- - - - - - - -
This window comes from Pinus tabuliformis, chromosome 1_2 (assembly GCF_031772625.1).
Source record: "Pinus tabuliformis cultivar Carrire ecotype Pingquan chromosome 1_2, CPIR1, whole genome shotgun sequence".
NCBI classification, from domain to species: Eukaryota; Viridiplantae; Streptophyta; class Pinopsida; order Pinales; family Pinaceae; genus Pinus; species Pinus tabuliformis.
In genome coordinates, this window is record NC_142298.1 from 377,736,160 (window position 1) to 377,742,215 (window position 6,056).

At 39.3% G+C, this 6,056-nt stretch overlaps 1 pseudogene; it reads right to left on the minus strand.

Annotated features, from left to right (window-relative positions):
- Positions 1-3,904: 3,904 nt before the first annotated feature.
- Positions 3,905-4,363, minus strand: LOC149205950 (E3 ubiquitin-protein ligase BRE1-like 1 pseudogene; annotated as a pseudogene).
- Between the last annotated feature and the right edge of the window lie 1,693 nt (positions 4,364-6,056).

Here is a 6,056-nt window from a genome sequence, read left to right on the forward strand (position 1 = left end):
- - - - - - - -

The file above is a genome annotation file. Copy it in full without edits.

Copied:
This window comes from Pinus tabuliformis, chromosome 1_2 (assembly GCF_031772625.1).
Source record: "Pinus tabuliformis cultivar Carrire ecotype Pingquan chromosome 1_2, CPIR1, whole genome shotgun sequence".
NCBI classification, from domain to species: Eukaryota; Viridiplantae; Streptophyta; class Pinopsida; order Pinales; family Pinaceae; genus Pinus; species Pinus tabuliformis.
In genome coordinates, this window is record NC_142298.1 from 377,736,160 (window position 1) to 377,742,215 (window position 6,056).

At 39.3% G+C, this 6,056-nt stretch overlaps 1 pseudogene; it reads right to left on the minus strand.

Annotated features, from left to right (window-relative positions):
- Positions 1-3,904: 3,904 nt before the first annotated feature.
- Positions 3,905-4,363, minus strand: LOC149205950 (E3 ubiquitin-protein ligase BRE1-like 1 pseudogene; annotated as a pseudogene).
- Between the last annotated feature and the right edge of the window lie 1,693 nt (positions 4,364-6,056).

Here is a 6,056-nt window from a genome sequence, read left to right on the forward strand (position 1 = left end):